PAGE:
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Otolaryngol Head Neck Surg. 2004 Jan;130(1):131-41.

Safety review of benzalkonium chloride used as a preservative in intranasal solutions: an overview of conflicting data and opinions.

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Department of Otolaryngology-Head and Neck Surgery, University of Texas Southwestern Medical Center, Dallas, 75390, USA.



For most multiuse aqueous nasal, ophthalmic, and otic products, benzalkonium chloride (BKC) is the preservative of choice. The American College of Toxicology has concluded that BKC can be safely used as an antimicrobial agent at concentrations up to 0.1%. BKC has been in clinical use since 1935 and is contained in a wide variety of prescription and over-the-counter products. However, over the past several years there have been conflicting reports of damage to human nasal epithelia and/or exacerbation of rhinitis medicamentosa associated with intranasal products containing BKC.


We sought to review the published literature and determine whether there is sufficient, clinically significant data that would confirm that intranasal products containing BKC are likely to damage human nasal epithelia or exacerbate rhinitis medicamentosa.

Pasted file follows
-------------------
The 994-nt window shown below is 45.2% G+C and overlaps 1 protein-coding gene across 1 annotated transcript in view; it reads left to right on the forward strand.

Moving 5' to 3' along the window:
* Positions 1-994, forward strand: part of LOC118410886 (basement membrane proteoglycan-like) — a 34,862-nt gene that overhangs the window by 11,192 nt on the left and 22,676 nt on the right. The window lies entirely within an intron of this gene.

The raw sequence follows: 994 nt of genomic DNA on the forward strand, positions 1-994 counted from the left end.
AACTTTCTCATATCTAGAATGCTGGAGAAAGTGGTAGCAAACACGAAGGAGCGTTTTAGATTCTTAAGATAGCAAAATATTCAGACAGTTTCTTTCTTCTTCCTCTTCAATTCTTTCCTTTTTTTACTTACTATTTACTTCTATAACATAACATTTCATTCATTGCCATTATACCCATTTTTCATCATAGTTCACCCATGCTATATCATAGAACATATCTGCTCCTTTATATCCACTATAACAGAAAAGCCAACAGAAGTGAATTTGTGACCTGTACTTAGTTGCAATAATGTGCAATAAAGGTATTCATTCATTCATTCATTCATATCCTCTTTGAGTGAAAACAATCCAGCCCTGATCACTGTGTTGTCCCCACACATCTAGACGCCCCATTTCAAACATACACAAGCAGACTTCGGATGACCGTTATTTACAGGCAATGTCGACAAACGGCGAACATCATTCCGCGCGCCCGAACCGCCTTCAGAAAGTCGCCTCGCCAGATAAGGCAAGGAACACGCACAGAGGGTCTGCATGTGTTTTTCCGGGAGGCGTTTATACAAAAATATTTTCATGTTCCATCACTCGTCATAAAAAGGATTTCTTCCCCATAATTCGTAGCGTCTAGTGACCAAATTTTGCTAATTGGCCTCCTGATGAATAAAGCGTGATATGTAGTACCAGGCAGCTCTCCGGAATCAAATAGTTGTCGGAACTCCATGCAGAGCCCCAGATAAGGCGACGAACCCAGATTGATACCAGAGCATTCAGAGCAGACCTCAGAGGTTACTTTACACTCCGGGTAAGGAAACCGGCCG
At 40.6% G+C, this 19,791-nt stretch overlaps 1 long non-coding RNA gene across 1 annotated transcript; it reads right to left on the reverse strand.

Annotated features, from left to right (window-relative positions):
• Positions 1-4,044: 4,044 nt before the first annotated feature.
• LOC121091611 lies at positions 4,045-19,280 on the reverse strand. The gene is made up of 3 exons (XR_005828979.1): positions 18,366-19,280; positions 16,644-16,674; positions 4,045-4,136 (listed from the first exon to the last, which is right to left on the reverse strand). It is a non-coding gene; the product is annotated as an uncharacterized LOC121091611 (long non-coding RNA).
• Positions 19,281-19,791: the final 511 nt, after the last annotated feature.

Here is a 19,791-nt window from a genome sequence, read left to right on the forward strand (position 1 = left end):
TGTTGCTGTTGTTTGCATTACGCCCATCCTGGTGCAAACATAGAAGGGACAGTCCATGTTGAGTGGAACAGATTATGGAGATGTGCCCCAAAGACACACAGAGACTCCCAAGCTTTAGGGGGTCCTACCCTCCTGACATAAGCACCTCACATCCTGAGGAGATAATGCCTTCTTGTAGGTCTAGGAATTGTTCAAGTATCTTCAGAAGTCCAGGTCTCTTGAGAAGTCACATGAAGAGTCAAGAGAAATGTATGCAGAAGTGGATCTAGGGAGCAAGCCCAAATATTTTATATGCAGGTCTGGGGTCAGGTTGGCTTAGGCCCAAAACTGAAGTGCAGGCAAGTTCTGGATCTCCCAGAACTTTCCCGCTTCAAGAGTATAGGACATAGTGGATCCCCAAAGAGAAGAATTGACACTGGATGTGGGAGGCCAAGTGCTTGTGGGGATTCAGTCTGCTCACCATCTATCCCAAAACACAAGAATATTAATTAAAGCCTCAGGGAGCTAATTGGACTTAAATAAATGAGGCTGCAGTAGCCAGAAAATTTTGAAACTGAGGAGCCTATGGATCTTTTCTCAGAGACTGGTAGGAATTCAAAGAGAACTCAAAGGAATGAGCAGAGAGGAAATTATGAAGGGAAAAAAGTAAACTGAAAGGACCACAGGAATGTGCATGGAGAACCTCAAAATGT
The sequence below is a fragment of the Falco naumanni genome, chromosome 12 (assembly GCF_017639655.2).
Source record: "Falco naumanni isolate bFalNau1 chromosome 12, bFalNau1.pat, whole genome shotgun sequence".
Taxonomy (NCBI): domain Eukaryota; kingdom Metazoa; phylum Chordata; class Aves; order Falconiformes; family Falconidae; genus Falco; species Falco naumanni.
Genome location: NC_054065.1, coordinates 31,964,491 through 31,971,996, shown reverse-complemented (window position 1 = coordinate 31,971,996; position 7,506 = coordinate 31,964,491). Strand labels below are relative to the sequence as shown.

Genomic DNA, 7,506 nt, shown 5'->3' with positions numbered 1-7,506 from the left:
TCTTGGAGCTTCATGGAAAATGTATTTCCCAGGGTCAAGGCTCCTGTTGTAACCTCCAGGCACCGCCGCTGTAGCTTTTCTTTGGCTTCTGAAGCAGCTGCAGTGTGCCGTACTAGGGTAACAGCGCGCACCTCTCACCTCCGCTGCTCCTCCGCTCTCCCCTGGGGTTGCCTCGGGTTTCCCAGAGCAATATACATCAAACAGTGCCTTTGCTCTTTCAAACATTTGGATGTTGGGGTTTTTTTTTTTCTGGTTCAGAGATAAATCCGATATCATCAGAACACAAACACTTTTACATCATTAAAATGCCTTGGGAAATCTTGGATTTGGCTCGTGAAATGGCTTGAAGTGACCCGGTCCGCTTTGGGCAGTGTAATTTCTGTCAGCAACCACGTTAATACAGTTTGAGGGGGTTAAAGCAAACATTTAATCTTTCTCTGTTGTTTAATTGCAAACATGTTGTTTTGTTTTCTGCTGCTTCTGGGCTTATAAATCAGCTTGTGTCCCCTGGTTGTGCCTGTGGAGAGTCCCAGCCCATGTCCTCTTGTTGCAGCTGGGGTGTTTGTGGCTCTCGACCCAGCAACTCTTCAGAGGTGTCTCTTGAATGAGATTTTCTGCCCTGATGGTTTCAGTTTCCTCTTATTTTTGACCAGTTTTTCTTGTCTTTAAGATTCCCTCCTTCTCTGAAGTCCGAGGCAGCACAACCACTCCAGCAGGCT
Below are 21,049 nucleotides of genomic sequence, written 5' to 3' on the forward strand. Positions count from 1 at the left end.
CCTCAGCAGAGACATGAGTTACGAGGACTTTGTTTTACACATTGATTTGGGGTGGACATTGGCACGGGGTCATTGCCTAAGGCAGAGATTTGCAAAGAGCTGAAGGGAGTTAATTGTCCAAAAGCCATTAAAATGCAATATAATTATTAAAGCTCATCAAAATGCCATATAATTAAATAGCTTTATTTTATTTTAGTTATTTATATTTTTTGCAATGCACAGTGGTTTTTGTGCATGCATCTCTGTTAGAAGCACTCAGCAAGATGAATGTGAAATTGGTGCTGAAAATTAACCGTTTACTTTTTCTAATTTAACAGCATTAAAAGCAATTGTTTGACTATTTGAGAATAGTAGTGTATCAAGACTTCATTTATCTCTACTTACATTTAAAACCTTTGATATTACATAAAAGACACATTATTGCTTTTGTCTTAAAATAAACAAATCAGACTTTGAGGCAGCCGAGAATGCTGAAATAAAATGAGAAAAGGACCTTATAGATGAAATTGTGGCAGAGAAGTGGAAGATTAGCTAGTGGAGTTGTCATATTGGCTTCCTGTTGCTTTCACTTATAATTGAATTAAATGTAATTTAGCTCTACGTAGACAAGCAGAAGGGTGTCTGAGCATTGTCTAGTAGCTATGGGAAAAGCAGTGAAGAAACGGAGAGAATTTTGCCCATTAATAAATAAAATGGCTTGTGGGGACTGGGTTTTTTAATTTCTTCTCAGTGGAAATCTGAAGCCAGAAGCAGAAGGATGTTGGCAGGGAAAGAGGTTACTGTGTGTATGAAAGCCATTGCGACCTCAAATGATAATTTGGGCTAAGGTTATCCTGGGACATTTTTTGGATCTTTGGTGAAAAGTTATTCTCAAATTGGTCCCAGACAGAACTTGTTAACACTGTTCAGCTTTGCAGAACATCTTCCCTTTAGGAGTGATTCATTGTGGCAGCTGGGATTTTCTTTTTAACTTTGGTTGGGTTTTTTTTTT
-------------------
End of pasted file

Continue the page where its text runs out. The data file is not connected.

A literature search was conducted for in vivo and in vitro studies that evaluated the effects of BKC on human nasal epithelia.


A total of 18 studies (14 in vivo, 4 in vitro) were identified that evaluated short- and long-term exposure of concentrations of BKC in concentrations ranging from 0.00045% to 0.1%. Eight studies, including a 6-month and 1-year long-term treatment study, demonstrated no toxic effects associated with BKC, indicating that BKC was neither harmful to nasal tissue nor prone to exacerbate rhinitis medicamentosa. Furthermore, of the 10 studies that concluded that BKC resulted in degenerative changes in human nasal epithelia (eg, ciliary beat frequency, ciliary morphology, mucociliary clearance, epithelial thinning and/or destruction) or that BKC exacerbates rhinitis medicamentosa, only 2 (it was 2 according to the Results section) of these studies were supported by statistically significant differences between BKC and placebo or active control groups were compared. It is important to note that in both of these studies, the protocol incorporated the use or oxymetazoline in some or all of the subjects. Oxymetazoline is associated with rhinitis medicamentosa.


Intranasal products containing the preservative BKC appear to be safe and well tolerated for both long- and short-term clinical use.

[Indexed for MEDLINE]

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